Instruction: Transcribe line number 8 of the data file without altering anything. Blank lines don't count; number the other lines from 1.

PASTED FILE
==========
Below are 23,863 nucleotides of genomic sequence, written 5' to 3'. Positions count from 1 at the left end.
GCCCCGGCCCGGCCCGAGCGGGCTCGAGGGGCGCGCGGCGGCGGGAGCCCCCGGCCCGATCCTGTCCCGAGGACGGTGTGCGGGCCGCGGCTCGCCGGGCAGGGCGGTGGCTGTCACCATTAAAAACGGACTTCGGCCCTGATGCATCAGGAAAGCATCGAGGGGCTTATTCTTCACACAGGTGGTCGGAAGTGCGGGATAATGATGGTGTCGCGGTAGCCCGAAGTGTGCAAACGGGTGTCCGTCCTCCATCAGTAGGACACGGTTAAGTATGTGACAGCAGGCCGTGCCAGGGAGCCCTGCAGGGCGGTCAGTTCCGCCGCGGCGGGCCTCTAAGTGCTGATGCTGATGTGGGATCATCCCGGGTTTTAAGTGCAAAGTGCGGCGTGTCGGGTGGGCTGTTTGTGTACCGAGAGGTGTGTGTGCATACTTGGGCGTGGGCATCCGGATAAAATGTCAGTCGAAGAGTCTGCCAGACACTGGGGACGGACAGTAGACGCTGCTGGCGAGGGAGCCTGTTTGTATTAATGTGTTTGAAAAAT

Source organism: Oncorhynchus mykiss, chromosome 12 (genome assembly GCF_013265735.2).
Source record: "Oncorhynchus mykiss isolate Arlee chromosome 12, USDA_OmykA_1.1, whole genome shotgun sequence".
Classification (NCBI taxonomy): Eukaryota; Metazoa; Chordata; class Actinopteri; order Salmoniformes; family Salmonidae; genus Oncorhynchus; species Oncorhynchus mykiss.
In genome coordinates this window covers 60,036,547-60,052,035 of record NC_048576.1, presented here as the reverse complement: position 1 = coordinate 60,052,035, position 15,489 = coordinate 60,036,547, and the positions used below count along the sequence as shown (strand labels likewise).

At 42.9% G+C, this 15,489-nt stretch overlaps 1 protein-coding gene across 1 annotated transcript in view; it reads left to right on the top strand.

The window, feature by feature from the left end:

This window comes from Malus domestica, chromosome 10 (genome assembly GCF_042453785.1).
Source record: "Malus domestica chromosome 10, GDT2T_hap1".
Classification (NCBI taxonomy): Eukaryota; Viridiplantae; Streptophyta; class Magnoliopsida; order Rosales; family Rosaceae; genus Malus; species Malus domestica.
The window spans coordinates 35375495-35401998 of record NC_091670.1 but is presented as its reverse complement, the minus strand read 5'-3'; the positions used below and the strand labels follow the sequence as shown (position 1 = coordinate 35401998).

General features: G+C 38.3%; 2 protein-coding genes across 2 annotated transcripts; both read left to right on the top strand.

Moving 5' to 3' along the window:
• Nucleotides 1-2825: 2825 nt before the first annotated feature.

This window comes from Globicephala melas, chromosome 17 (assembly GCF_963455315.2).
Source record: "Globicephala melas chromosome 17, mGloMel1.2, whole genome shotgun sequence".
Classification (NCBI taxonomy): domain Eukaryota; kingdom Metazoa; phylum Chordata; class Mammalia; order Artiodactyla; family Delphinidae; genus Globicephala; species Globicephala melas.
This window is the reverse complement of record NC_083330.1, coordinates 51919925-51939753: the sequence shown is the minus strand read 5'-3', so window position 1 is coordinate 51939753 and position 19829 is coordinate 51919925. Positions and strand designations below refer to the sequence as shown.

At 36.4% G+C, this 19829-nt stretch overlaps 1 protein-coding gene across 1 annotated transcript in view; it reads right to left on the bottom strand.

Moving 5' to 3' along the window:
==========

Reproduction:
The window, feature by feature from the left end: